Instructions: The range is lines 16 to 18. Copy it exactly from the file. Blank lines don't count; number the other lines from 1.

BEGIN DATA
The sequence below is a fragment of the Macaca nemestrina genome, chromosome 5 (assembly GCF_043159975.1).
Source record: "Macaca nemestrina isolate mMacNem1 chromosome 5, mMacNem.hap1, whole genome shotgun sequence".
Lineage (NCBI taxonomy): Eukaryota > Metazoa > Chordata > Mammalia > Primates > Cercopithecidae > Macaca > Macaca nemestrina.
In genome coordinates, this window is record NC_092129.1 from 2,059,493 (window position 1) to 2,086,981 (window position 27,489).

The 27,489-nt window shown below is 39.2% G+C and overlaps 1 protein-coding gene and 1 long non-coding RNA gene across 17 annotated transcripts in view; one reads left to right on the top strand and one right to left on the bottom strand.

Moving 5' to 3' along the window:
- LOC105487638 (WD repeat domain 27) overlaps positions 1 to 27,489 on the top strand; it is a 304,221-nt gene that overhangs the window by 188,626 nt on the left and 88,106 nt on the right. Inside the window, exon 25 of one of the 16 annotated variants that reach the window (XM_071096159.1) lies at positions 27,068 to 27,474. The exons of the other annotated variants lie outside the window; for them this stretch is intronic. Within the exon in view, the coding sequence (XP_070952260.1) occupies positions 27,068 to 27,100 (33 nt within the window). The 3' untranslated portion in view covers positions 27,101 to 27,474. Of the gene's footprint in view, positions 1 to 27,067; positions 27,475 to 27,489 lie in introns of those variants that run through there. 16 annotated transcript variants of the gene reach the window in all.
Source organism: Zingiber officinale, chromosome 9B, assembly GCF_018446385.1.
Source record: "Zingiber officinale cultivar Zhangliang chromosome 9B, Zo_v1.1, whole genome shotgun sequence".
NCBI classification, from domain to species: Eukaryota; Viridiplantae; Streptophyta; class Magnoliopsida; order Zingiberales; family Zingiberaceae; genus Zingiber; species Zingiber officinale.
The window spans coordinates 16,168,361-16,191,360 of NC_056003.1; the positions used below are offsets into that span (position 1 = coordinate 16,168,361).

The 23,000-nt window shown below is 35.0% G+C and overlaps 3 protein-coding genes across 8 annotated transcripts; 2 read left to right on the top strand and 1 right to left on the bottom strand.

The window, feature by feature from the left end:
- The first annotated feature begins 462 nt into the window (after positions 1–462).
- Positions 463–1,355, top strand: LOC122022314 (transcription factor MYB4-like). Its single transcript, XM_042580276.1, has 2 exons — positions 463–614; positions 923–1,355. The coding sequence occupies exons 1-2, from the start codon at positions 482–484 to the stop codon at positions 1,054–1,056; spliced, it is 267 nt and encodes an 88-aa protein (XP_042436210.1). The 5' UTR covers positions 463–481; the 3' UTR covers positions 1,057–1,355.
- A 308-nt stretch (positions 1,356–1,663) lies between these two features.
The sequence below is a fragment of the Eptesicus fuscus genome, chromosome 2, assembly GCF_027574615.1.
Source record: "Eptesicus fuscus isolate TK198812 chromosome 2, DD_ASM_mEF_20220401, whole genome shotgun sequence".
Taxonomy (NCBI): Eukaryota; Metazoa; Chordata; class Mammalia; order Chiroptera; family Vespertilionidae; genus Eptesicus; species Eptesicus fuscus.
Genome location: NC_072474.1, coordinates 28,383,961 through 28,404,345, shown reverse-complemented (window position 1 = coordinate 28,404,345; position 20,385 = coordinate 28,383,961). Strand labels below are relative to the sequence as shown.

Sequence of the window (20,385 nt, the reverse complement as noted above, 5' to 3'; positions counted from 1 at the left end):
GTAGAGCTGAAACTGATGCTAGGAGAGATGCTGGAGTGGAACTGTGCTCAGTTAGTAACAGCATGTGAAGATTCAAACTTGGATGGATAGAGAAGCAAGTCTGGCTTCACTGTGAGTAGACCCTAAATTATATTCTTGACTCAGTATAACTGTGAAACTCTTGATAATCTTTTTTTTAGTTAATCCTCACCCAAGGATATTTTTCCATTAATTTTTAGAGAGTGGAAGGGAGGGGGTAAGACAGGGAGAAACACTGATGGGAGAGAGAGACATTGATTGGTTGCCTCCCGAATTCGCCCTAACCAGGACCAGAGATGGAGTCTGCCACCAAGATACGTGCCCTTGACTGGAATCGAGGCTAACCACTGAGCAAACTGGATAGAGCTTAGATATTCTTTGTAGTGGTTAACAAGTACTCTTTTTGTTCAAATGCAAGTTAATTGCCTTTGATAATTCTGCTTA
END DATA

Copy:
- A 308-nt stretch (positions 1,356–1,663) lies between these two features.
The sequence below is a fragment of the Eptesicus fuscus genome, chromosome 2, assembly GCF_027574615.1.
Source record: "Eptesicus fuscus isolate TK198812 chromosome 2, DD_ASM_mEF_20220401, whole genome shotgun sequence".